Frequently while nt work I could b * traokca
by tha blood which ooxod from tha hug *
ulctTi , and th * sores nnd rotuulni hole *
were eo offcnitre that my fellow.trorkmoa
could not stand the stench aad would moT
tray from me.
Last winter I vrns p rsnaded to try B. B. a ,
A * a lut effort I consented to do so , , ana
about SCTOU months ago I began taking tbo
Specific. I goon began to feel the good effect *
ot the mdlolne , th * offensive running begun
to grow less and less and dually ceased , lh
ulcers liealod , my flesh became Arm and
olid , and today , after using twenty-Ona
bottles , I am as bale and itout a man of my
ago as there Is In Georgia. IamicT nty-on
rears old. but feel nowyoungerand stronger
than I did when I was twenty-live.
about ITU pounds. Nothing li to bo seen
tbo terrible rtlseann , or to remind me of tba
torture I suffered for so many years , except
tlii ) acnrs of the perfectly healed ulcers.
I want the world to kno * of the almost
miraculous cure effected on m * by 8.8. B. .
nd I call upon thosfl who wish to know the )
particulars directly from ma to write , and I
will consider It a pleasure M well as a duty
to answer their letters. I refer to Dr. W. P.
Bond , of Lttllonl * , as to the truth ot tat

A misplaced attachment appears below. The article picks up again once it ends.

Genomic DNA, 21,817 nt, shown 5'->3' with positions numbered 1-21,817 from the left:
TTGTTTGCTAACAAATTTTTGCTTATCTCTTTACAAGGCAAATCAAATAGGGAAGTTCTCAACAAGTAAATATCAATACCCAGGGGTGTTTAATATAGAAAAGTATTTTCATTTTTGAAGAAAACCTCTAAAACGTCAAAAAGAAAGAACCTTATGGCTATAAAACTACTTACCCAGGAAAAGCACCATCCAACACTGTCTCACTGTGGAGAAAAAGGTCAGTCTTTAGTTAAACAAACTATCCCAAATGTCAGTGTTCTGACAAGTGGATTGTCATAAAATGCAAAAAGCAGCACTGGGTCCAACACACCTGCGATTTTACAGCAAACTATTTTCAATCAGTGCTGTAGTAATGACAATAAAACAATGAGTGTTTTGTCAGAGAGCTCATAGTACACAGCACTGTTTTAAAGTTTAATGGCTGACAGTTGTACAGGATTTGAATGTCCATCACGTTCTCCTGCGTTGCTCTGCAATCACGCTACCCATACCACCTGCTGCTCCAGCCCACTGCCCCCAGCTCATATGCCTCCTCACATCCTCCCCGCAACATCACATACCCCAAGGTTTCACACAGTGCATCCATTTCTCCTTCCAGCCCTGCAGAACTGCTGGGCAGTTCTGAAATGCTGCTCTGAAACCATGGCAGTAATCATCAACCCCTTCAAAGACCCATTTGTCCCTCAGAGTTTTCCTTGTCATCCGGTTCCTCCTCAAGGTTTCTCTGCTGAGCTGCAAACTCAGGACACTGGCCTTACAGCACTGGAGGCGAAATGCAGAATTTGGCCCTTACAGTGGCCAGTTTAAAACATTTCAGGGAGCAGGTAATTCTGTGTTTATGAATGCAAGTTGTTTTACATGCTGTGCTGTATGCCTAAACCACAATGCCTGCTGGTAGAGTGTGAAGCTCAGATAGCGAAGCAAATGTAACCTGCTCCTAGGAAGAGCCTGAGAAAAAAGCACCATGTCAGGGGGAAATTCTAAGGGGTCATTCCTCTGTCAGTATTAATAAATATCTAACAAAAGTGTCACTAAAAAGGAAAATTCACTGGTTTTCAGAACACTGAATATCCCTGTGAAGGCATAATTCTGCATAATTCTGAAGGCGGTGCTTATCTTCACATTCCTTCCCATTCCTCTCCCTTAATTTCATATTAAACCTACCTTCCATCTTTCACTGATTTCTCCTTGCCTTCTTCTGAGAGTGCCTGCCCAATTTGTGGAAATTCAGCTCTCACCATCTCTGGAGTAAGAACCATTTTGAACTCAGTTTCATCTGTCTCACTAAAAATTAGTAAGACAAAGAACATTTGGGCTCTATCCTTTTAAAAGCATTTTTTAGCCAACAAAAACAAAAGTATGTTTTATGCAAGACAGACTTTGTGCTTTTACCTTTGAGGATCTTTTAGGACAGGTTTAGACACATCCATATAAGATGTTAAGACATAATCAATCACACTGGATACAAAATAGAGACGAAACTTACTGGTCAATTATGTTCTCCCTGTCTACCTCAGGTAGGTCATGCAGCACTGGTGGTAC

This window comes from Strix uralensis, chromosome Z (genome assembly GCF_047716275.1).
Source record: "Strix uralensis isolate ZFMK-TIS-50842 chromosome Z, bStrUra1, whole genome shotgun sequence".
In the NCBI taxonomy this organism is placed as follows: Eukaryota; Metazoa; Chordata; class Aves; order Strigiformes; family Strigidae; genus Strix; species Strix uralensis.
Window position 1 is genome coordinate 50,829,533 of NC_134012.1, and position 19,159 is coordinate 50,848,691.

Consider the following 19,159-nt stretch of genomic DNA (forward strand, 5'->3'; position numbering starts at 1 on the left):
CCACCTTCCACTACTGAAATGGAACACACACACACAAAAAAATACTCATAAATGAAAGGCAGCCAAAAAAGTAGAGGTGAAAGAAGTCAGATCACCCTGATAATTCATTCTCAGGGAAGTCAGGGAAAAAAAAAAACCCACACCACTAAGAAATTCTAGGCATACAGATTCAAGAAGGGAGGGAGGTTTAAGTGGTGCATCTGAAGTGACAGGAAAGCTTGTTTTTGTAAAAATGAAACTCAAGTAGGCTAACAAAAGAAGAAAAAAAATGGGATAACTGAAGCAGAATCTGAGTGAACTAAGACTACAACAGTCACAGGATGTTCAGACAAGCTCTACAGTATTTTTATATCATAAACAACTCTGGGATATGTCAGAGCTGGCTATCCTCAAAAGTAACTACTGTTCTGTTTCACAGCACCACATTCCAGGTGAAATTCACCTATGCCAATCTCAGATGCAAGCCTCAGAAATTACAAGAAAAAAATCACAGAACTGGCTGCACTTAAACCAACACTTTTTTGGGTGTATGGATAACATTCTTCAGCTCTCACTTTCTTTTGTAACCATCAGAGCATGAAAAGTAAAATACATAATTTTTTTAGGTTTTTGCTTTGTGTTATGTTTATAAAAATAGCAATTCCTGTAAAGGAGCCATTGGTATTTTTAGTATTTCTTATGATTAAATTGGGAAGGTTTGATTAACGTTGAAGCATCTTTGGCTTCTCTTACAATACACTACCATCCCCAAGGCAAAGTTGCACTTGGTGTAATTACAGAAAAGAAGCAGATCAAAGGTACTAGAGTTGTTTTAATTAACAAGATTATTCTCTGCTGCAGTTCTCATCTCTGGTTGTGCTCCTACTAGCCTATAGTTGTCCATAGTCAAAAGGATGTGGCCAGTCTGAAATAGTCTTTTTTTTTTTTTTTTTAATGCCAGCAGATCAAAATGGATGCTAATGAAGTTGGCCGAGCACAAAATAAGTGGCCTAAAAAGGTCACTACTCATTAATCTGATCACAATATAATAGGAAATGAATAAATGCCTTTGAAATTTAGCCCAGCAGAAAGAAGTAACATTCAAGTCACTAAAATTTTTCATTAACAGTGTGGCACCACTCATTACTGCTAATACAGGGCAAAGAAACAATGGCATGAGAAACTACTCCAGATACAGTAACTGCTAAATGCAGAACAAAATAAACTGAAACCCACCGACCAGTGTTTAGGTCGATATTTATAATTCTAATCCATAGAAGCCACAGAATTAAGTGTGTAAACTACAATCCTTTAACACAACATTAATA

statement. Very gratef ully yours ,
Treatise on Blood nnd Bkln Dlteas.es mallei )
frco. Tuf SWIFT BrcciFia Oo.,1 /
Drawer HJLUanta , Qa. '
CAPITAL PRIZE , $150,000
We do hereby certify that wo supervise the ar
rangements for all the monthly and quarterly
DravrliiL-sof The Louisiana ' Stale - . . . - lottery . . . . Company . - ,
nnd In person ramiac nnd control thn drawlnes them *
pclvis , and that the miino are conducted wltlihoncstr
fairness anil In iio < > d fnlth tnwnrd nil parties , and wo
uuthorlzatho Company to uro this certltlrate wlttl
f o MmlKs of our signature attached , In Its advertiser
We , the undersigned Banks and Hankers will payall
Prizes drawn In the LoulslanuBtato Lotteries wlucn
maybe piosentod at our counters.
J. It. OC.LlMIir , Trcs. Louisiana National Hank.
PIKIWU LANAUX , Pros. State National Bank.
A. UALDW1N , Pres. New Orleans National llank.
CAUL KO1IN , I'rcs. Union National Bank.
Ovmt HALF A MILLION UISTHIIIUTED.
Louisiana State Lottery'Company.